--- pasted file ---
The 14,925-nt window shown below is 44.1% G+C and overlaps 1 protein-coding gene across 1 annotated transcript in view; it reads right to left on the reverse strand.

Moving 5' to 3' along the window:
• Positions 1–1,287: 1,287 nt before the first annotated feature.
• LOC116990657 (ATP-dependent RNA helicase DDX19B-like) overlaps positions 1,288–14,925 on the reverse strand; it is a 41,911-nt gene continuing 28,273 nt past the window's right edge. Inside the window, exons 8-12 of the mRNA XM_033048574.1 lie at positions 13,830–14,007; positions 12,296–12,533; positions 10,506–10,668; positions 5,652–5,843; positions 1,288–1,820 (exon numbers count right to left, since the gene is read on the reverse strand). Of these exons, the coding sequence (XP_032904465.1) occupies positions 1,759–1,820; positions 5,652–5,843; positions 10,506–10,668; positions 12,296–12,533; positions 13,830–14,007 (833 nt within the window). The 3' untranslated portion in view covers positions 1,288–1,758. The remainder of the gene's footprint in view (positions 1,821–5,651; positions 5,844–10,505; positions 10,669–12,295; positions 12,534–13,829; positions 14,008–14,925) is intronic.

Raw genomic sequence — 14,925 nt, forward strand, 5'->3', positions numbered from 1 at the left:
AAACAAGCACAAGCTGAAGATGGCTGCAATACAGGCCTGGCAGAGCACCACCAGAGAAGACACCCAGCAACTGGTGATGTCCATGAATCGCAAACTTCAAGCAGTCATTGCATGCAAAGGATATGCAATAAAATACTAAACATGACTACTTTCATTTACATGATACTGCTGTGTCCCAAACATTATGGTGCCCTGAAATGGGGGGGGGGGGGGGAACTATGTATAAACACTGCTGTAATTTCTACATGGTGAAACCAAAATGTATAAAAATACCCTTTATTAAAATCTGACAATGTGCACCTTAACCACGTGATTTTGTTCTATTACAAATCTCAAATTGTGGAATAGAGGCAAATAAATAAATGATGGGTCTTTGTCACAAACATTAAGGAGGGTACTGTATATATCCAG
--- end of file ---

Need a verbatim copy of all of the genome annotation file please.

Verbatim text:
The 14,925-nt window shown below is 44.1% G+C and overlaps 1 protein-coding gene across 1 annotated transcript in view; it reads right to left on the reverse strand.

Moving 5' to 3' along the window:
• Positions 1–1,287: 1,287 nt before the first annotated feature.
• LOC116990657 (ATP-dependent RNA helicase DDX19B-like) overlaps positions 1,288–14,925 on the reverse strand; it is a 41,911-nt gene continuing 28,273 nt past the window's right edge. Inside the window, exons 8-12 of the mRNA XM_033048574.1 lie at positions 13,830–14,007; positions 12,296–12,533; positions 10,506–10,668; positions 5,652–5,843; positions 1,288–1,820 (exon numbers count right to left, since the gene is read on the reverse strand). Of these exons, the coding sequence (XP_032904465.1) occupies positions 1,759–1,820; positions 5,652–5,843; positions 10,506–10,668; positions 12,296–12,533; positions 13,830–14,007 (833 nt within the window). The 3' untranslated portion in view covers positions 1,288–1,758. The remainder of the gene's footprint in view (positions 1,821–5,651; positions 5,844–10,505; positions 10,669–12,295; positions 12,534–13,829; positions 14,008–14,925) is intronic.

Raw genomic sequence — 14,925 nt, forward strand, 5'->3', positions numbered from 1 at the left:
AAACAAGCACAAGCTGAAGATGGCTGCAATACAGGCCTGGCAGAGCACCACCAGAGAAGACACCCAGCAACTGGTGATGTCCATGAATCGCAAACTTCAAGCAGTCATTGCATGCAAAGGATATGCAATAAAATACTAAACATGACTACTTTCATTTACATGATACTGCTGTGTCCCAAACATTATGGTGCCCTGAAATGGGGGGGGGGGGGGGAACTATGTATAAACACTGCTGTAATTTCTACATGGTGAAACCAAAATGTATAAAAATACCCTTTATTAAAATCTGACAATGTGCACCTTAACCACGTGATTTTGTTCTATTACAAATCTCAAATTGTGGAATAGAGGCAAATAAATAAATGATGGGTCTTTGTCACAAACATTAAGGAGGGTACTGTATATATCCAG